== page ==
Controversy continues over salt and its influence on our health. The FDA recently reduced the recommendation for the amount of sodium (salt=sodium + chloride) from 3,400 milligrams each day to 2,300. 2,300 milligrams of sodium is a teaspoon of salt.
According to the Centers for Disease Control, 75% of our sodium intake is from dining out, prepared foods and processed foods. Only 5% comes from salt added during cooking and 6% from adding salt at the dinner table.
This leads to ways of decreasing sodium intake. By using quality ingredients that taste good to start with there is less need for salt. Also, instead of salt, add other flavors to foods such as fresh herbs, spices, chilies, ginger, onion, garlic, vinegar, lemon or lime juice, and low-sodium soy sauce.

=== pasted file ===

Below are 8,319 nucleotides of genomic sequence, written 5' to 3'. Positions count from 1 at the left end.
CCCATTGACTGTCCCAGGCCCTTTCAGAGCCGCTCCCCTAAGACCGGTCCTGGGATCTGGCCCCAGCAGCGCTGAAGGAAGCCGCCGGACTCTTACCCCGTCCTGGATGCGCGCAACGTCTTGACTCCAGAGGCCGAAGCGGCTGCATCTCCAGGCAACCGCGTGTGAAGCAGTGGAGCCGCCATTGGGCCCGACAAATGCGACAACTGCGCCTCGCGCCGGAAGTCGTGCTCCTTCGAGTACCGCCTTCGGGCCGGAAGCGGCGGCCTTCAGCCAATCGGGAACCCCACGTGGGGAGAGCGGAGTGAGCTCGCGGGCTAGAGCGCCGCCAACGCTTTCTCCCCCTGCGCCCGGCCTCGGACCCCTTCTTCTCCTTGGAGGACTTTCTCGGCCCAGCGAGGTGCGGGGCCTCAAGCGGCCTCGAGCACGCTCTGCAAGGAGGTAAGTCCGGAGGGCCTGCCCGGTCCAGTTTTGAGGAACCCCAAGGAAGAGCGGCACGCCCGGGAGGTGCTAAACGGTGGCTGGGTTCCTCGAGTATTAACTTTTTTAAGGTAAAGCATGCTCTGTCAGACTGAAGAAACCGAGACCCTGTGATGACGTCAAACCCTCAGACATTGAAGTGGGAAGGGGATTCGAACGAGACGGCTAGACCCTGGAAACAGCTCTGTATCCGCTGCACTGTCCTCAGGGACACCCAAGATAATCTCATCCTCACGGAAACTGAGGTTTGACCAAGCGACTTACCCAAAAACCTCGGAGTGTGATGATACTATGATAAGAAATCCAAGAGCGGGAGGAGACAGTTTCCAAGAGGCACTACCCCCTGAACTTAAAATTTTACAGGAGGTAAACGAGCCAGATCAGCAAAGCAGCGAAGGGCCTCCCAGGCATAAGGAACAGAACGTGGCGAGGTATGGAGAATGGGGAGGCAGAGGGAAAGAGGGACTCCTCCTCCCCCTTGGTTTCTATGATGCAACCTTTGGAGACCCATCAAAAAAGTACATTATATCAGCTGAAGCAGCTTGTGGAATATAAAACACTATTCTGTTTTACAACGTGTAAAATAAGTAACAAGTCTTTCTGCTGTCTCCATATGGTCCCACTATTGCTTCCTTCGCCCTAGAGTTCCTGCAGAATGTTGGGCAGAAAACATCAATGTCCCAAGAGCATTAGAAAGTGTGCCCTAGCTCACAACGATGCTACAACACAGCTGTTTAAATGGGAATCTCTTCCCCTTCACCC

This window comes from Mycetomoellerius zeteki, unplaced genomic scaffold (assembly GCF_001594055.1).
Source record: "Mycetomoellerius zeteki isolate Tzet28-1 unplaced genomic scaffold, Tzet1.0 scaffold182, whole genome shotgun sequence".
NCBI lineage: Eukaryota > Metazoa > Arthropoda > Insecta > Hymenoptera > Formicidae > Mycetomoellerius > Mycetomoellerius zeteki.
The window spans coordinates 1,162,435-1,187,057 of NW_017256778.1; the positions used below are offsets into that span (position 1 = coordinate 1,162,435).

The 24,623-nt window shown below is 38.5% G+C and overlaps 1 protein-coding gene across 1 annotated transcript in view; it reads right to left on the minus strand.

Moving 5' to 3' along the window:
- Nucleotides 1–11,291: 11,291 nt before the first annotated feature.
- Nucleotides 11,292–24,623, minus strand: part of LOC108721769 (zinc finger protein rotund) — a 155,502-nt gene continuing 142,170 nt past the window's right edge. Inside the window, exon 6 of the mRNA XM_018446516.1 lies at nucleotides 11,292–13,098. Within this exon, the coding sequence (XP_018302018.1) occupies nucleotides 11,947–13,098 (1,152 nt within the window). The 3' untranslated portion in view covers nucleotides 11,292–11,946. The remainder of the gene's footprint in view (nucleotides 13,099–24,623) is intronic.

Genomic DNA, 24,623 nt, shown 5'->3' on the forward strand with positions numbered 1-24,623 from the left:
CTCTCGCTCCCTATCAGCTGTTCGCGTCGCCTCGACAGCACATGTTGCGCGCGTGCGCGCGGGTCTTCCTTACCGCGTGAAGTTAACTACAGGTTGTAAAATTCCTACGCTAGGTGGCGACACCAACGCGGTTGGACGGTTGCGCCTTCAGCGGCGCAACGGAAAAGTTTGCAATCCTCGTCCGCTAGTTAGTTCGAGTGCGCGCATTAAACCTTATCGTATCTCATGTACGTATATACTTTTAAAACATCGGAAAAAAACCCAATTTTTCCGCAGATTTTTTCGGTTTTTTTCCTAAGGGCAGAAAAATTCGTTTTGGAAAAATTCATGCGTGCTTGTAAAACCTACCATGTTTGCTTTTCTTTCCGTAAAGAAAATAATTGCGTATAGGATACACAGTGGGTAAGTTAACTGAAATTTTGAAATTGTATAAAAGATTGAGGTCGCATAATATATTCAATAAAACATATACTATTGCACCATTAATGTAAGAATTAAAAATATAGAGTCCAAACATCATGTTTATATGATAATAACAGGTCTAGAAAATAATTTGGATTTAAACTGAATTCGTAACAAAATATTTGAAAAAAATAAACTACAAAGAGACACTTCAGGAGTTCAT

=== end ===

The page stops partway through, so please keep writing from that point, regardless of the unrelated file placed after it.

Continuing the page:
(Did You Know? Using larger crystal salt like flaked or coarse sea salt will cut the sodium you put in foods about in half.)
Here’s a specific method to reduce salt while cooking from Stanford University School of Medicine:
While making something like chili, start by preparing 2-3 quarts. Then add ¼ teaspoon of salt. Stir and taste. If you just taste it on the tip of your tongue then add another ¼ teaspoon. Try it and see if you taste the salt in the middle third of your tongue. If so stop, if not add another ¼ teaspoon. If in adding salt to anything you are cooking you can taste it in the back of your tongue or throat, then you have over-salted it. The goal is to just taste it on the tip and middle parts of your tongue.
–Kathleen Squires, WSJ